FIGURE 38-2. Frontal view of the anatomic location of parathyroid glands.

The inferior parathyroid glands are more widely distributed. They are normally located on the posterolateral aspect of the inferior pole of the thyroid gland, below the inferior thyroid artery, although they may be located anterior, inferior, or lateral to the inferior thyroid pole. They are usually surrounded by fat and sometimes may be in a fatty

FIGURE 38-3. Lateral view of the anatomic location of upper and lower parathyroid glands. A, Right. B, Left.

FIGURE 38-3. Lateral view of the anatomic location of upper and lower parathyroid glands. A, Right. B, Left.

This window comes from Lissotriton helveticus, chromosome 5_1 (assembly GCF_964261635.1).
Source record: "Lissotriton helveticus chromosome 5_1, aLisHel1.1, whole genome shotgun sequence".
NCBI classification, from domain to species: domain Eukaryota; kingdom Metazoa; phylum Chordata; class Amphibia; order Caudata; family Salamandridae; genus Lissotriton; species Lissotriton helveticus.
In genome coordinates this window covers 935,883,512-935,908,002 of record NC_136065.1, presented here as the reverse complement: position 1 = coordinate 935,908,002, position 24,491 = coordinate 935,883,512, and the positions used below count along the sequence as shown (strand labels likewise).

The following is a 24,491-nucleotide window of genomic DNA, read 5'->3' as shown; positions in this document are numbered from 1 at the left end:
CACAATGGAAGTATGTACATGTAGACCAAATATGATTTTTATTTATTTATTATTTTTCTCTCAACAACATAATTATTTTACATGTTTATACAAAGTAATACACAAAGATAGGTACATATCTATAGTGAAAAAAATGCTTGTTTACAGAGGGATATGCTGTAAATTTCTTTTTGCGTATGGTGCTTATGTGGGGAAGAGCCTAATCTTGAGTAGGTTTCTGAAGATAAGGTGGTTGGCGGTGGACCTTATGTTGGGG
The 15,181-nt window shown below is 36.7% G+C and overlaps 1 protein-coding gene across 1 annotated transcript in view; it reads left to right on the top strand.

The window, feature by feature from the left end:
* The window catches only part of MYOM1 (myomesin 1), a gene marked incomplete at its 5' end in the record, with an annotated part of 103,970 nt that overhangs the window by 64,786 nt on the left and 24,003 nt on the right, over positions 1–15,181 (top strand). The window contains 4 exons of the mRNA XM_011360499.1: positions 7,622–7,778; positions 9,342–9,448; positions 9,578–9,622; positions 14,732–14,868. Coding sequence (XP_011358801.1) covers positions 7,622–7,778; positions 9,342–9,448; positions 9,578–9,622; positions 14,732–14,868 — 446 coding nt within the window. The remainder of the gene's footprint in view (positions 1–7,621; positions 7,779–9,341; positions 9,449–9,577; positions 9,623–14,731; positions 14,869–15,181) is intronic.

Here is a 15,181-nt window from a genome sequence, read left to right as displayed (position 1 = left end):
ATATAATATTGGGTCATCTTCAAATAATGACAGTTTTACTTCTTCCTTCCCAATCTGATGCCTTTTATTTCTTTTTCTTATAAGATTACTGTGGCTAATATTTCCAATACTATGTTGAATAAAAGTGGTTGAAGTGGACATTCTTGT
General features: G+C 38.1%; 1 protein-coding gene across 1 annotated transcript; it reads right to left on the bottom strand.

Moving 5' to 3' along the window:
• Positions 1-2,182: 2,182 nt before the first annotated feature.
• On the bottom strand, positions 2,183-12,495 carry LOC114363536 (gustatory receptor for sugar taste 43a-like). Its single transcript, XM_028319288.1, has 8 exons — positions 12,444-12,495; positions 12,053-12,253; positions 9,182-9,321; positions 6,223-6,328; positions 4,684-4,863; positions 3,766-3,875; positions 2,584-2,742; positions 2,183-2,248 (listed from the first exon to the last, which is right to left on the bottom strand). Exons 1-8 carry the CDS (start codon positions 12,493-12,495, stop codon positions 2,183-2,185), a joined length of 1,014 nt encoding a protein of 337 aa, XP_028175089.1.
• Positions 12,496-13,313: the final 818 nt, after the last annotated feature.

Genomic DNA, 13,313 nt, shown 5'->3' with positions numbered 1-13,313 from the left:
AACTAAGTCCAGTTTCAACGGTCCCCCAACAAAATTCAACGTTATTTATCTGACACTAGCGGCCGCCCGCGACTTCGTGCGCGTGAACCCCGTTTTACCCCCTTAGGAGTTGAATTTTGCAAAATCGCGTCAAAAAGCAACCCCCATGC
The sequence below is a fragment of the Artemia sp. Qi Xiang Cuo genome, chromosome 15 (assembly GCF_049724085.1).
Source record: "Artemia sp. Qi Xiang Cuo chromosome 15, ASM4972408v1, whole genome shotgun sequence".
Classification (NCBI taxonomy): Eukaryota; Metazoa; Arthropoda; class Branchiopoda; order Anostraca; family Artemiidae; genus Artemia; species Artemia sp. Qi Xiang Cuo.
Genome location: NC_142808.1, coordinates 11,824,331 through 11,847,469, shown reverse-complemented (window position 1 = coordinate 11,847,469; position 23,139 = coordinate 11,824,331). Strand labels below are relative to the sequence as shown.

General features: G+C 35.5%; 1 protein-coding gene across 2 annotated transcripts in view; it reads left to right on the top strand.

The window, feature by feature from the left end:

appendage of the inferior thyroid pole. Some of these inferior glands can be found high up on the thyroid lobe. Another common location of the inferior parathyroids is the region inferior to the thyroid, close to the thyrothymic ligament or within the cervical part of the thymus. Inferior glands can also be located farther down in the thymus or in the fatty tissue of the anterior mediastinum, at the carotid bifurcation, or within the substance of the thyroid gland. Most anatomic studies have not involved serial sections of the thyroid gland, but Thompson and colleagues6 carefully sliced all thyroid lobectomy specimens during a 10-year period and found truly intrathyroid parathyroid glands in 3% of the cases. They were all located in the lower third of the thyroid and, therefore, were considered inferior parathyroid glands. Failure of an inferior parathyroid gland to descend during its embryonic development may result in a gland located higher up in the neck, even above the upper thyroid pole. These glands are usually surrounded by a remnant of thymic tissue. When supernumerary glands exist, the fifth gland is most often located in the thymus or in relation to the thyrothymic ligament.6"9 Figure 38-4 graphically demonstrates the frequency of anatomic locations of both superior and inferior parathyroid glands as reported by Gilmour in a study on 527 autopsies.10